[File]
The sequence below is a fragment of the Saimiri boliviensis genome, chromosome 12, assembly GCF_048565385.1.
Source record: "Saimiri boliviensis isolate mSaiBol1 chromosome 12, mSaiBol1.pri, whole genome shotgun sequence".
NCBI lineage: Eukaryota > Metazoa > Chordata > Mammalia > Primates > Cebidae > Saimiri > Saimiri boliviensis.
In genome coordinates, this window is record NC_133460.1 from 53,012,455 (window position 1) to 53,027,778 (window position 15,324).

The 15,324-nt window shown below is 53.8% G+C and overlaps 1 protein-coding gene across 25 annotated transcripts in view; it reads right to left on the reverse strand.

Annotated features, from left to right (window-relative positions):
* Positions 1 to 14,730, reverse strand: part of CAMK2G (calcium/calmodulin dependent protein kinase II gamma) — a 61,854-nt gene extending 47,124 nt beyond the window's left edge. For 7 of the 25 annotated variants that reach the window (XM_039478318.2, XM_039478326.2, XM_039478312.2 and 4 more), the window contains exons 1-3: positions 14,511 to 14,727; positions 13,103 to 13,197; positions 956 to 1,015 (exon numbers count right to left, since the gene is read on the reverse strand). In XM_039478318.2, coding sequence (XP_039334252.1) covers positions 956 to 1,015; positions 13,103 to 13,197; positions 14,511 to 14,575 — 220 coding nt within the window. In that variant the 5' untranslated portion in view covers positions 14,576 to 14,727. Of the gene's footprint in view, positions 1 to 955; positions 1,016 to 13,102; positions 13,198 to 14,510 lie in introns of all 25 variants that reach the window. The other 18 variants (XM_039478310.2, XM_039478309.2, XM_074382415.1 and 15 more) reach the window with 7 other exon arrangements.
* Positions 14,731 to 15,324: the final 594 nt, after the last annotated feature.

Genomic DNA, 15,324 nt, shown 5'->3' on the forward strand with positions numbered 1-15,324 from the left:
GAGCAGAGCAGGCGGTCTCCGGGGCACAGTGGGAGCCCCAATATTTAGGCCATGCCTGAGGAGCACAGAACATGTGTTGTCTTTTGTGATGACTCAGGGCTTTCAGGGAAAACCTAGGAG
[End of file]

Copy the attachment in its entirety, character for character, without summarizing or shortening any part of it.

The sequence below is a fragment of the Saimiri boliviensis genome, chromosome 12, assembly GCF_048565385.1.
Source record: "Saimiri boliviensis isolate mSaiBol1 chromosome 12, mSaiBol1.pri, whole genome shotgun sequence".
NCBI lineage: Eukaryota > Metazoa > Chordata > Mammalia > Primates > Cebidae > Saimiri > Saimiri boliviensis.
In genome coordinates, this window is record NC_133460.1 from 53,012,455 (window position 1) to 53,027,778 (window position 15,324).

The 15,324-nt window shown below is 53.8% G+C and overlaps 1 protein-coding gene across 25 annotated transcripts in view; it reads right to left on the reverse strand.

Annotated features, from left to right (window-relative positions):
* Positions 1 to 14,730, reverse strand: part of CAMK2G (calcium/calmodulin dependent protein kinase II gamma) — a 61,854-nt gene extending 47,124 nt beyond the window's left edge. For 7 of the 25 annotated variants that reach the window (XM_039478318.2, XM_039478326.2, XM_039478312.2 and 4 more), the window contains exons 1-3: positions 14,511 to 14,727; positions 13,103 to 13,197; positions 956 to 1,015 (exon numbers count right to left, since the gene is read on the reverse strand). In XM_039478318.2, coding sequence (XP_039334252.1) covers positions 956 to 1,015; positions 13,103 to 13,197; positions 14,511 to 14,575 — 220 coding nt within the window. In that variant the 5' untranslated portion in view covers positions 14,576 to 14,727. Of the gene's footprint in view, positions 1 to 955; positions 1,016 to 13,102; positions 13,198 to 14,510 lie in introns of all 25 variants that reach the window. The other 18 variants (XM_039478310.2, XM_039478309.2, XM_074382415.1 and 15 more) reach the window with 7 other exon arrangements.
* Positions 14,731 to 15,324: the final 594 nt, after the last annotated feature.

Genomic DNA, 15,324 nt, shown 5'->3' on the forward strand with positions numbered 1-15,324 from the left:
GAGCAGAGCAGGCGGTCTCCGGGGCACAGTGGGAGCCCCAATATTTAGGCCATGCCTGAGGAGCACAGAACATGTGTTGTCTTTTGTGATGACTCAGGGCTTTCAGGGAAAACCTAGGAG